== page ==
My blog, my opinions. *laughing* I’ve gone right off the rails with this one, haven’t I? Heh heh. That’s okay, scares away the riff-raff…if anyone’s still reading this, I’ll be posting a polite—I promise!—piece about drawing exercises in day or two, over on my other blog.
Rather than reply to comments individually (and end up copy/pasting from one to the next), I’ll just tack this on here, where it can serve double-duty as a refinement.
You’re right, Carl, (see comments, please) and I’m not actually saying that there aren’t any creative people, bloggers or otherwise, out there. I’m really attacking that insidious consumer product, “Creativity”, with a capital C , that everyone is sort of being pushed towards, and that many embrace because it’s easier to do, after all, and less frightening than finding yourself alone in a room, facing the blank canvas. Everyone is creative. But it is an inner resource, you must reach into yourself and draw it out. You cannot buy it, and there is no need to look outside of yourself for it, because it’s not out there, it’s within you.
I am also attacking, on the consumer’s end of things, status anxiety. Often the kind of creativity-in-a-bottle that I write about, here, isn’t about the making of art, at all. It’s about wanting others to like us, it’s surrendering our personal growth in exchange for the warm fuzzy feeling of acceptance. It’s the pressure to make likeable art—safe, inoffensive, lighthearted— and maintain that “we’re all friends here” atmosphere. A lot of blogger art communities resemble, unnervingly, support groups or Sunday socials.
Status anxiety is the need to belong and be welcomed by a group; it’s the force that encourages a person to make things that will be popular and familiar to others, so that they will welcome you with open arms and call you one of their own. Nothing wrong with nurturing your community, but I am going to stick to my guns here and insist that making friends and making art are two different things…so know which one you really want and then, by all means, go for it! But if you set about making art that aims to please others and make yourself likeable, you will be enriching your social contacts at the expense of your growth as an artist, at the expense of your art.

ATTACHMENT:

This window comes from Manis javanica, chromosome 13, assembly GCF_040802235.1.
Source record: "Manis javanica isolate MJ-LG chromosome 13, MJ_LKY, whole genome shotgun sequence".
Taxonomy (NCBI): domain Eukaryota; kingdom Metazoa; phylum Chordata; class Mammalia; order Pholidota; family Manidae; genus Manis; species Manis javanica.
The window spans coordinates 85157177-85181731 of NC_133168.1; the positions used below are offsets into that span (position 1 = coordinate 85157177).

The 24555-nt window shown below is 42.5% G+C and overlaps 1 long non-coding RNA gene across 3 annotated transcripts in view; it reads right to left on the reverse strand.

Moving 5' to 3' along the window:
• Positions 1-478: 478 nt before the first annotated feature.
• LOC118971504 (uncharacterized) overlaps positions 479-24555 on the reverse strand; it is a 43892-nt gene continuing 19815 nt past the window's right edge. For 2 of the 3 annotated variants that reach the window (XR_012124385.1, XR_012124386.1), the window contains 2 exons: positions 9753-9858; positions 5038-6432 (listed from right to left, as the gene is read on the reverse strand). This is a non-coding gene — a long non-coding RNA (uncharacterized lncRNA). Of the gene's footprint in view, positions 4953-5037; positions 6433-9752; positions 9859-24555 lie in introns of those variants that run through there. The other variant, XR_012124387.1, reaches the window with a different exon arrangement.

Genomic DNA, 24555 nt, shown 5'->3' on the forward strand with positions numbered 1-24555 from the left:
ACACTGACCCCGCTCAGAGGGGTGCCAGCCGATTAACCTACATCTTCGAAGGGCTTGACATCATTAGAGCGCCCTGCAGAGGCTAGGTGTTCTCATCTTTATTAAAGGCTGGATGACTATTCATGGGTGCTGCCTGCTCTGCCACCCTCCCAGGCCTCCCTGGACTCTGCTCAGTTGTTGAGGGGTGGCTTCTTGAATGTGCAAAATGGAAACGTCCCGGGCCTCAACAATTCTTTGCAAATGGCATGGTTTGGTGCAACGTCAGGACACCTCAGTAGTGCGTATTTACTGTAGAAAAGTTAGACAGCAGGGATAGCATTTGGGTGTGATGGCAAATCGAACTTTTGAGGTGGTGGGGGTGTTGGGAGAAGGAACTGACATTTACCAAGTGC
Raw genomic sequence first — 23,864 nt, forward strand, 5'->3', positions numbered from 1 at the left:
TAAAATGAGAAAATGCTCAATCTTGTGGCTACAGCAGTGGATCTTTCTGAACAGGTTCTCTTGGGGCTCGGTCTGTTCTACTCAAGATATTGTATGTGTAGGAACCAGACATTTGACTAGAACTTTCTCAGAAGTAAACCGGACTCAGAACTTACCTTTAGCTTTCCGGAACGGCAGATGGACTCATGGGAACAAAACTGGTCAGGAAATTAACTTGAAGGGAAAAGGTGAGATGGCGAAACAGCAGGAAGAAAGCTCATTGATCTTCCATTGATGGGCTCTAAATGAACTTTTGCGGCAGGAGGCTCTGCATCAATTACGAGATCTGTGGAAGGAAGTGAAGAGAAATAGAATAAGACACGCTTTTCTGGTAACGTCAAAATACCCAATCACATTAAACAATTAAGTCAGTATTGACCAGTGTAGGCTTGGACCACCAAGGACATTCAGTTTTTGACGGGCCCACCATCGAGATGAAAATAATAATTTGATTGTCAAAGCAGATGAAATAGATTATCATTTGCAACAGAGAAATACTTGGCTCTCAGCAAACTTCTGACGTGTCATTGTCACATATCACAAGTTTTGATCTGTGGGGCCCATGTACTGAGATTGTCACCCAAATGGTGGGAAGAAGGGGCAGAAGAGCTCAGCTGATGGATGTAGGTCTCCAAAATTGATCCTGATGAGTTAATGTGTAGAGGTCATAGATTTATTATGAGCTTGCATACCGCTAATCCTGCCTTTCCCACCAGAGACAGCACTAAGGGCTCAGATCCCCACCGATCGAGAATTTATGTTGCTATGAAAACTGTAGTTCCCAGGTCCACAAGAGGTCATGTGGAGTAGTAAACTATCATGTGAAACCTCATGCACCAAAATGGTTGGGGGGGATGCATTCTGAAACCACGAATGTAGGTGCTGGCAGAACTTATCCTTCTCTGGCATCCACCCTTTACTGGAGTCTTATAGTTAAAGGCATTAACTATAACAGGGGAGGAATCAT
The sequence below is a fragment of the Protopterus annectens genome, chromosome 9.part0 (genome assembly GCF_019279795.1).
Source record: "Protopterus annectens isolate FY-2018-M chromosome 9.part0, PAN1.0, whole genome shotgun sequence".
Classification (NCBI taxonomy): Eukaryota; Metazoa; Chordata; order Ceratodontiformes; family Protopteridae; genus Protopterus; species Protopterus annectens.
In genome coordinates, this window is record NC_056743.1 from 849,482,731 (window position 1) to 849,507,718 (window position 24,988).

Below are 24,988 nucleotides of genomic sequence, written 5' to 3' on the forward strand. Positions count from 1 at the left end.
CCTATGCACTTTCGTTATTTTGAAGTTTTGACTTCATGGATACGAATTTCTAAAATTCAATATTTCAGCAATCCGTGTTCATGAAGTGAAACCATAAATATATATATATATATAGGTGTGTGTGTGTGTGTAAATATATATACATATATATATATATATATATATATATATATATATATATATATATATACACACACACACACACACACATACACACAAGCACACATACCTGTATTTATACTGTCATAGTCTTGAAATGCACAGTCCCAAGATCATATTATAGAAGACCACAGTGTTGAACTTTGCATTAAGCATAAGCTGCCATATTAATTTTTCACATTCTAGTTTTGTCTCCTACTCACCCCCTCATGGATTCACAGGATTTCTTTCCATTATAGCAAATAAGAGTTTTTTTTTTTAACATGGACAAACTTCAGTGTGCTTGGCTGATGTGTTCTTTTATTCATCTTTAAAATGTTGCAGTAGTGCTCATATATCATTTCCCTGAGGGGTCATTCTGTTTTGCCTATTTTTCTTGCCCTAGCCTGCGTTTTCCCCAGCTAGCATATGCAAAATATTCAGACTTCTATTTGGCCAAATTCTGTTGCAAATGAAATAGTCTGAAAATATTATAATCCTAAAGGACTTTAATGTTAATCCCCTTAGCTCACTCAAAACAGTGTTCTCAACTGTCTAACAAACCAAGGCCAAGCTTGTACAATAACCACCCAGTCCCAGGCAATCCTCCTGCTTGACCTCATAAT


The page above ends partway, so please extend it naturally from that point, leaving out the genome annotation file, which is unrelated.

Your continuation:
Doris Stricher —whose work, please note, I neither understand nor feel drawn to, but whom I respect because it is so obviously her own fierce and uncompromising vision (This is important: Your work does not have to be liked by others, for you to be an artist…it’s not about being liked, it’s about being an individual, and it’s about integrity)—puts it succinctly:
“A work of art is the unique result of a unique temperament. Its beauty comes from the fact that the author is what he is. It has nothing to do with the fact that other people want what they want. Indeed, the moment that an artist takes notice of what other people want, and tries to supply the demand, he ceases to be an artist.”
As for platitudes about not criticizing anything, my fave is : “I don’t think you’re a very good friend if you’re always being supportive. You also have to add criticism.” Jason Kottke (1973 – )
So I mean well, but it may not be what you want to hear, and that’s okay, because I need to say things, more than I need to be liked.